Oct. 22, 2018

Sushil Sharma

UAE, Dubai

Sushil Sharma

Area General Manager – Middle East and Africa, Frasers Hospitality

“According to Frost & Sullivan, its MICE industry will grow by 7% yearly by 2020 and generate a total of USD653 million a year.”


Sushil Sharma is Area General Manager for Middle East and Africa of Frasers Hospitality.

What do you want people to envision when they think of Dubai?

The ease of setting up a company and doing business in Dubai, as well as its appeal as a leading tourism destination will continue to be strong pull factors for business and leisure travelers. In addition, Dubai's futuristic approach is also commendable. The recent unveiling of the Hyperloop prototype, which will allow passengers to travel between Dubai and Abu Dhabi in 12 minutes, as well as the testing of the world's first autonomous pods, are examples of the world-class city's commitment to a progressive and sustainable vision.

How do you assess Dubai's progress toward achieving the target of 20 million visitors by 2020?

Dubai seems to be well on track to achieve this goal. Over 15 million people visited Dubai in 2017, and the figure is rising. In just the first quarter of this year, there was a 2% increase in the number of visitors compared to the same period last year. Dubai's hospitality industry is expected to grow well beyond 2020 thanks to Dubai's status as a new hub for theme parks, a greater awareness of its cultural attractions, the spillover effect from the Expo 2020 and the World Economic Forum's recent ranking of the UAE as the second-safest country in the world, among other factors. In addition, the destination is also expected to see an increase in travel demand from huge source markets such as India and China as their middle class continues to expand. The recent changes in visa regulations for visitors from these countries as well as new source markets such as Russia will make a significant impact on arrivals to Dubai. New initiatives such as the all-inclusive Dubai Pass, which makes it convenient for travellers to explore the city's vast array of attractions and experiences, are also positive moves.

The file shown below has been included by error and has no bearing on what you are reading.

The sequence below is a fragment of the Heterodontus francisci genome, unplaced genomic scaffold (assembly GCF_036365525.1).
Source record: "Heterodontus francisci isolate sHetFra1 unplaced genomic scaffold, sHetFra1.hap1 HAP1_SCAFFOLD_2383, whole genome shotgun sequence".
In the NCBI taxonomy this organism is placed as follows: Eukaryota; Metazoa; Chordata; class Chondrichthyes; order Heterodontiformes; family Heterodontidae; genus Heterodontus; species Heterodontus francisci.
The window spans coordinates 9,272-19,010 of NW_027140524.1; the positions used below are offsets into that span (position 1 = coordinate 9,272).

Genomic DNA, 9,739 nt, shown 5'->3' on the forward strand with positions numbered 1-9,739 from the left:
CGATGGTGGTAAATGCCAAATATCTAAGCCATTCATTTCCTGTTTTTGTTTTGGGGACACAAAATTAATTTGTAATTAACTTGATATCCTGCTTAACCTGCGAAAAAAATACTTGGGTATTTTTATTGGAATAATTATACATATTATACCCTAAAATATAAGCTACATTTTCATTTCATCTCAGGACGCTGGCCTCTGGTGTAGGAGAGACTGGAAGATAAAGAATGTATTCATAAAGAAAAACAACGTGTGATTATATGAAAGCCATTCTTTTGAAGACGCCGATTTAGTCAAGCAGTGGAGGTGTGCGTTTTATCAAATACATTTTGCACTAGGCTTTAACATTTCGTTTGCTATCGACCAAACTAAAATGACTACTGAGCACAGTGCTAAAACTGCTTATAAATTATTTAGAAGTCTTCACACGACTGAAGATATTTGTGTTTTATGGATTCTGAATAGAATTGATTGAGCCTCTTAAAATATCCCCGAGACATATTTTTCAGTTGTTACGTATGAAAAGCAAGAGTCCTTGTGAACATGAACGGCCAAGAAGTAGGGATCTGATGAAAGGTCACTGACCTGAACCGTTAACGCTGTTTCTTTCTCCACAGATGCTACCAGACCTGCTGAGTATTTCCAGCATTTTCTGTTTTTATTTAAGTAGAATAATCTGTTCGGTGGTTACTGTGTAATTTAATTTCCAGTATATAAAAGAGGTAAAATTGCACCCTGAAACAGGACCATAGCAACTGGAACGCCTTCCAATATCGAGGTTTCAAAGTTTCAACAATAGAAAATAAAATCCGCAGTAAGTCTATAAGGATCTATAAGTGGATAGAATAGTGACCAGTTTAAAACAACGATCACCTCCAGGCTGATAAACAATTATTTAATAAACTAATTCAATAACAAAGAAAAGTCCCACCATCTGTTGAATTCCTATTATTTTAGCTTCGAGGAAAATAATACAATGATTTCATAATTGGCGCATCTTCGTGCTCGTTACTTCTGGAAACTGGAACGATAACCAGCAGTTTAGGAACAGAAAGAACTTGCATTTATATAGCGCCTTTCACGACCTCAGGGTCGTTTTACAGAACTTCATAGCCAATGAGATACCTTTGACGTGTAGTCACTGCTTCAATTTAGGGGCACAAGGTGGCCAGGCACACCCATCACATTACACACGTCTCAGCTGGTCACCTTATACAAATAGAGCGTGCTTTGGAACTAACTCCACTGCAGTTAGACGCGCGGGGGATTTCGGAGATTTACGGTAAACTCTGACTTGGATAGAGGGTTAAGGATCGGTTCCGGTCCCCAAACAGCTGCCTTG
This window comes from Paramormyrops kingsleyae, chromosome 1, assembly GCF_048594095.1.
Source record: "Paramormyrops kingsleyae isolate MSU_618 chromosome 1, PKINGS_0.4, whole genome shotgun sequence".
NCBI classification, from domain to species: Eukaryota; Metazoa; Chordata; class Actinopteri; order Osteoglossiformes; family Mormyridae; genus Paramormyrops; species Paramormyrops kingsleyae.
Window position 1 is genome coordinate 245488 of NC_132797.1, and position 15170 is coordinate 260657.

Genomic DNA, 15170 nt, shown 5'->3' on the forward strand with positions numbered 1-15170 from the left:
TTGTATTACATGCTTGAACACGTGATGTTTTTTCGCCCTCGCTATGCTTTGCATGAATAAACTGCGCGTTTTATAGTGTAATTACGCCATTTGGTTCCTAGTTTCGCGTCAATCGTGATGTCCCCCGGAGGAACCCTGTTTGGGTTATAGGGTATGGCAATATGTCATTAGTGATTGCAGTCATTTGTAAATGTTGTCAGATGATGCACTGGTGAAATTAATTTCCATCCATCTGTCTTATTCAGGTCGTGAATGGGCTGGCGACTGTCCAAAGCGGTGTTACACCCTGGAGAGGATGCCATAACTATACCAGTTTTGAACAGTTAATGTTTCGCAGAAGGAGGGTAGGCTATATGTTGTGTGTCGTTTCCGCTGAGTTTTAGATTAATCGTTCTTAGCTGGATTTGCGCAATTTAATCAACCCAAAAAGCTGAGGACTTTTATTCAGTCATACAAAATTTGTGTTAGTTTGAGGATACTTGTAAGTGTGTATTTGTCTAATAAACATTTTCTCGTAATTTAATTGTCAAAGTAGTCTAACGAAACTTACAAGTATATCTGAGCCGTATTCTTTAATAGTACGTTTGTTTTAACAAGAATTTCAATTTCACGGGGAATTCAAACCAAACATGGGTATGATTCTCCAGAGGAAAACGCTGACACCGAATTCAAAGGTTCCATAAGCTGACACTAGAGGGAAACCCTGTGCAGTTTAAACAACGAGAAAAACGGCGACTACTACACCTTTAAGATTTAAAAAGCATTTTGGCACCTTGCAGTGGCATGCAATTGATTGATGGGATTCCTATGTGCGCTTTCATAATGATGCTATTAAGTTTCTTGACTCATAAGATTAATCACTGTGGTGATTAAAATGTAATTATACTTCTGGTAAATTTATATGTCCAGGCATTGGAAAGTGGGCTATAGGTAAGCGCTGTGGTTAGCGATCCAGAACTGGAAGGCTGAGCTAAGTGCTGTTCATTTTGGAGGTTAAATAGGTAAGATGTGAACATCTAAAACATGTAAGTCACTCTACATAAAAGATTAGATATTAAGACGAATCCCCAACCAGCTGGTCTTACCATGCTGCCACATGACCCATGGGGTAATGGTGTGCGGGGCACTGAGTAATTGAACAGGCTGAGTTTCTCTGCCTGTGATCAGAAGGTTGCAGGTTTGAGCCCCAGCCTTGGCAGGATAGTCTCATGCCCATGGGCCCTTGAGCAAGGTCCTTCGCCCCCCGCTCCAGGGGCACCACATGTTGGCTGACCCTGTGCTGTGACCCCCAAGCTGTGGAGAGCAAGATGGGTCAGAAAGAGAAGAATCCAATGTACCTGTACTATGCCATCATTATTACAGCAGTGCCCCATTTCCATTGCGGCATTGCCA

What are the key trends that Dubai's tourism and hospitality sector needs to address to stay ahead of the curve?

Dubai has a good track record of staying ahead of the curve. To maintain its success, it will be important for Dubai to focus on the development of infrastructure, addition of affordable accommodation options and broadening of its portfolio of attractions to position it as an attractive family-friendly destination. Dubai also needs to enhance its connectivity via air through expanding the Emirates and Flydubai network as well as via sea by encouraging cruise tourism, which has already shown year-on-year growth. This will lead to the further diversification and growth of source markets.

What is your vision for the further development of tourism in Dubai?

Dubai is not only the leader in the Middle East for leisure tourism, but also business tourism. According to Frost & Sullivan, its MICE industry will grow by 7% yearly by 2020 and generate a total of USD653 million a year. We believe that travel to Dubai is poised to increase, and that our experience and track record puts us in the best position to serve the growing numbers of travellers, whether business or leisure. We look forward to welcoming more guests to Dubai and are excited about expanding in the city.